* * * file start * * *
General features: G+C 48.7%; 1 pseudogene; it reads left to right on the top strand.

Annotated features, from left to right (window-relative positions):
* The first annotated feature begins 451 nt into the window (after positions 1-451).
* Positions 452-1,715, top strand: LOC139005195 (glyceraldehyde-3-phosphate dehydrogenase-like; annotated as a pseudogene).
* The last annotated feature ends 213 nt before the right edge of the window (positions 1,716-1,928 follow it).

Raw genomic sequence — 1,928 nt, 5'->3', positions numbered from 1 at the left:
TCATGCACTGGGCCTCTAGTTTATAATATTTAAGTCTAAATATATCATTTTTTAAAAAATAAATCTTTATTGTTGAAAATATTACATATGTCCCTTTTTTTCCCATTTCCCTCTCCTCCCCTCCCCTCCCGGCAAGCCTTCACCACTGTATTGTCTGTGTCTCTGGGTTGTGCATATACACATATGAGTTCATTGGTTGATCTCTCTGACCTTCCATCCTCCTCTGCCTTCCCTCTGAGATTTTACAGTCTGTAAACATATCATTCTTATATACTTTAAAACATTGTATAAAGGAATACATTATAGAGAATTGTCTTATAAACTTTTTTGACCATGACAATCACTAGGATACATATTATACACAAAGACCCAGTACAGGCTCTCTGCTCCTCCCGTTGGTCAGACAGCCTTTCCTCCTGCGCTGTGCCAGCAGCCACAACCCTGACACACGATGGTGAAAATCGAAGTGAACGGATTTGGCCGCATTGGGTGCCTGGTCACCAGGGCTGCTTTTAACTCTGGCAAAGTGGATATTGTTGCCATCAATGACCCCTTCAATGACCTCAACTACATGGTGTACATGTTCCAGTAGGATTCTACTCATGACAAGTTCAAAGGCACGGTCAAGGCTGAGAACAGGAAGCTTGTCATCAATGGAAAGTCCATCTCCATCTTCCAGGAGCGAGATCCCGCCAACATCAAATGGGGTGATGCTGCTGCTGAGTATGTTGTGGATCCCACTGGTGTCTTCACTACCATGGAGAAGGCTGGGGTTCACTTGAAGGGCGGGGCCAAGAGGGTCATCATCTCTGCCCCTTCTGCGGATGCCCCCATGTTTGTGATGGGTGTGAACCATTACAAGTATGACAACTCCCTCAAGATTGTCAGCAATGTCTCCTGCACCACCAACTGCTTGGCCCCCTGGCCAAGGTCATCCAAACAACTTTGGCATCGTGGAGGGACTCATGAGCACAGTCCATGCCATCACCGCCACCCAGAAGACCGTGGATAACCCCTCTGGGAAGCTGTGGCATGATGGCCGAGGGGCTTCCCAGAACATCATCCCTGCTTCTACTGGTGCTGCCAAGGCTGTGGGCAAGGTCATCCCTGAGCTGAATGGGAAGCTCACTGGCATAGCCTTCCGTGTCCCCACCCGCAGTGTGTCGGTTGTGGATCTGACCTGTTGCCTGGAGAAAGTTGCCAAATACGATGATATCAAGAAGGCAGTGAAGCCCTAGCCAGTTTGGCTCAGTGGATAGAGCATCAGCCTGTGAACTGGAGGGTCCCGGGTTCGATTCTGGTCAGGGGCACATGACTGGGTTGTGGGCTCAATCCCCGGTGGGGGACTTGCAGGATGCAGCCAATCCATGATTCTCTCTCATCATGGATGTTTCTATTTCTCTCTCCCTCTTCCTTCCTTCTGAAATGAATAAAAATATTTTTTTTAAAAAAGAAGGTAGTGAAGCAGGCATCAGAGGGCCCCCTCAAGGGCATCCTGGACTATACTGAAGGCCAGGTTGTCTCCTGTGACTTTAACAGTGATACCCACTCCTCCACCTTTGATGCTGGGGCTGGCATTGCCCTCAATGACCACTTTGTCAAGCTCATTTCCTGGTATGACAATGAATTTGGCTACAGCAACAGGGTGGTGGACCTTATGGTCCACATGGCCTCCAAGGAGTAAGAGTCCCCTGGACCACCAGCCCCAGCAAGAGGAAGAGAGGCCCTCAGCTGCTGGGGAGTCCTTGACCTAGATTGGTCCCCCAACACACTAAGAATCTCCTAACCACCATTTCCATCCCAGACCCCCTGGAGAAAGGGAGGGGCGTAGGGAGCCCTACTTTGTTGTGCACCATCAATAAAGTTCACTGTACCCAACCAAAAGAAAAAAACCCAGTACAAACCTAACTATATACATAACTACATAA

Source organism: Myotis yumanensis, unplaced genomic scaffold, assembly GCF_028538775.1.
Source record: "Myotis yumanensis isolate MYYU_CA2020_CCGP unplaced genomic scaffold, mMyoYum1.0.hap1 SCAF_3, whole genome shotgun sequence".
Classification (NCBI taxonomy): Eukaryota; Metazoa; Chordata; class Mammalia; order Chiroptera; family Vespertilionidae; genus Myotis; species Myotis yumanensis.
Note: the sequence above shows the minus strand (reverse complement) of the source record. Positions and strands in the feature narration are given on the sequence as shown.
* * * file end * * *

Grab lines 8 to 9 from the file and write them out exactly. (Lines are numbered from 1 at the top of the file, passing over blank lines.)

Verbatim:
Source organism: Myotis yumanensis, unplaced genomic scaffold, assembly GCF_028538775.1.
Source record: "Myotis yumanensis isolate MYYU_CA2020_CCGP unplaced genomic scaffold, mMyoYum1.0.hap1 SCAF_3, whole genome shotgun sequence".